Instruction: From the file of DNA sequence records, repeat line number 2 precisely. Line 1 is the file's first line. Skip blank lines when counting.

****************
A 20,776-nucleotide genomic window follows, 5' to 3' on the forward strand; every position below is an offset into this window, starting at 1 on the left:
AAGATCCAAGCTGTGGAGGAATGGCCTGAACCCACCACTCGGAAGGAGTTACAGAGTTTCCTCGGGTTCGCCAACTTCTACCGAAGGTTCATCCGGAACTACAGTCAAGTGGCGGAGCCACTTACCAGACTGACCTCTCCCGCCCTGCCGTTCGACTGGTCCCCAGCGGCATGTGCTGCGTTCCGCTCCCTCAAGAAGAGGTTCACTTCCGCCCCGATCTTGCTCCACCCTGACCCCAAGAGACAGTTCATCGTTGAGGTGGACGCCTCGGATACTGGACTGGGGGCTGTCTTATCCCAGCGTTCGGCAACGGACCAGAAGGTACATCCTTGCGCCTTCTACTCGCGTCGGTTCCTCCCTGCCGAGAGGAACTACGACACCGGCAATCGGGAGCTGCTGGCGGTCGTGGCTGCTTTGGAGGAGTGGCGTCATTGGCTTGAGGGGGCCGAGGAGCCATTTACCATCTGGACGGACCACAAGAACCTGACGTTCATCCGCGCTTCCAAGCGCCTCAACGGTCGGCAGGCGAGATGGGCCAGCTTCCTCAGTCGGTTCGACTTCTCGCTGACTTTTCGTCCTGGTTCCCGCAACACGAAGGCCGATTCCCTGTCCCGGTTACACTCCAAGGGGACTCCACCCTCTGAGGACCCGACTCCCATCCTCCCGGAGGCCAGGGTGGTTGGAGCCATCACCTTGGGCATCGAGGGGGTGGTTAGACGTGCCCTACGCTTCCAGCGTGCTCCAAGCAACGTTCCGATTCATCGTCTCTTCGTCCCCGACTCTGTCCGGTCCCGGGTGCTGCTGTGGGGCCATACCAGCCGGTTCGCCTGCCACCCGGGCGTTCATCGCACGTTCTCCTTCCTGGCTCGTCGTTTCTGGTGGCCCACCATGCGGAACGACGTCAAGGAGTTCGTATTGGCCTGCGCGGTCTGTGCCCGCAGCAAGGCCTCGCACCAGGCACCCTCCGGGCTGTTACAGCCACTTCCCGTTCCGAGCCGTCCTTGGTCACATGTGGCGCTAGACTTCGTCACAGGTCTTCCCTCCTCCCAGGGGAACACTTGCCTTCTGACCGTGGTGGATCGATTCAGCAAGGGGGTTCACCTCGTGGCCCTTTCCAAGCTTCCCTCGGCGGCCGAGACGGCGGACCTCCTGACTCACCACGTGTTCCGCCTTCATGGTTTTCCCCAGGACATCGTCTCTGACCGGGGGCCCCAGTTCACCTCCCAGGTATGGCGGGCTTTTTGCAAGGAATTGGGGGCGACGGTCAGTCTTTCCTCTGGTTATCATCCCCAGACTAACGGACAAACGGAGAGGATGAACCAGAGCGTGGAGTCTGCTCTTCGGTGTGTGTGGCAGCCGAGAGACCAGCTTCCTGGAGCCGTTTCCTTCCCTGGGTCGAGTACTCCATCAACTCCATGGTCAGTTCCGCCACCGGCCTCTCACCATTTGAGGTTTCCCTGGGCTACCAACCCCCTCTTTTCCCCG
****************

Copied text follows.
AAGATCCAAGCTGTGGAGGAATGGCCTGAACCCACCACTCGGAAGGAGTTACAGAGTTTCCTCGGGTTCGCCAACTTCTACCGAAGGTTCATCCGGAACTACAGTCAAGTGGCGGAGCCACTTACCAGACTGACCTCTCCCGCCCTGCCGTTCGACTGGTCCCCAGCGGCATGTGCTGCGTTCCGCTCCCTCAAGAAGAGGTTCACTTCCGCCCCGATCTTGCTCCACCCTGACCCCAAGAGACAGTTCATCGTTGAGGTGGACGCCTCGGATACTGGACTGGGGGCTGTCTTATCCCAGCGTTCGGCAACGGACCAGAAGGTACATCCTTGCGCCTTCTACTCGCGTCGGTTCCTCCCTGCCGAGAGGAACTACGACACCGGCAATCGGGAGCTGCTGGCGGTCGTGGCTGCTTTGGAGGAGTGGCGTCATTGGCTTGAGGGGGCCGAGGAGCCATTTACCATCTGGACGGACCACAAGAACCTGACGTTCATCCGCGCTTCCAAGCGCCTCAACGGTCGGCAGGCGAGATGGGCCAGCTTCCTCAGTCGGTTCGACTTCTCGCTGACTTTTCGTCCTGGTTCCCGCAACACGAAGGCCGATTCCCTGTCCCGGTTACACTCCAAGGGGACTCCACCCTCTGAGGACCCGACTCCCATCCTCCCGGAGGCCAGGGTGGTTGGAGCCATCACCTTGGGCATCGAGGGGGTGGTTAGACGTGCCCTACGCTTCCAGCGTGCTCCAAGCAACGTTCCGATTCATCGTCTCTTCGTCCCCGACTCTGTCCGGTCCCGGGTGCTGCTGTGGGGCCATACCAGCCGGTTCGCCTGCCACCCGGGCGTTCATCGCACGTTCTCCTTCCTGGCTCGTCGTTTCTGGTGGCCCACCATGCGGAACGACGTCAAGGAGTTCGTATTGGCCTGCGCGGTCTGTGCCCGCAGCAAGGCCTCGCACCAGGCACCCTCCGGGCTGTTACAGCCACTTCCCGTTCCGAGCCGTCCTTGGTCACATGTGGCGCTAGACTTCGTCACAGGTCTTCCCTCCTCCCAGGGGAACACTTGCCTTCTGACCGTGGTGGATCGATTCAGCAAGGGGGTTCACCTCGTGGCCCTTTCCAAGCTTCCCTCGGCGGCCGAGACGGCGGACCTCCTGACTCACCACGTGTTCCGCCTTCATGGTTTTCCCCAGGACATCGTCTCTGACCGGGGGCCCCAGTTCACCTCCCAGGTATGGCGGGCTTTTTGCAAGGAATTGGGGGCGACGGTCAGTCTTTCCTCTGGTTATCATCCCCAGACTAACGGACAAACGGAGAGGATGAACCAGAGCGTGGAGTCTGCTCTTCGGTGTGTGTGGCAGCCGAGAGACCAGCTTCCTGGAGCCGTTTCCTTCCCTGGGTCGAGTACTCCATCAACTCCATGGTCAGTTCCGCCACCGGCCTCTCACCATTTGAGGTTTCCCTGGGCTACCAACCCCCTCTTTTCCCCG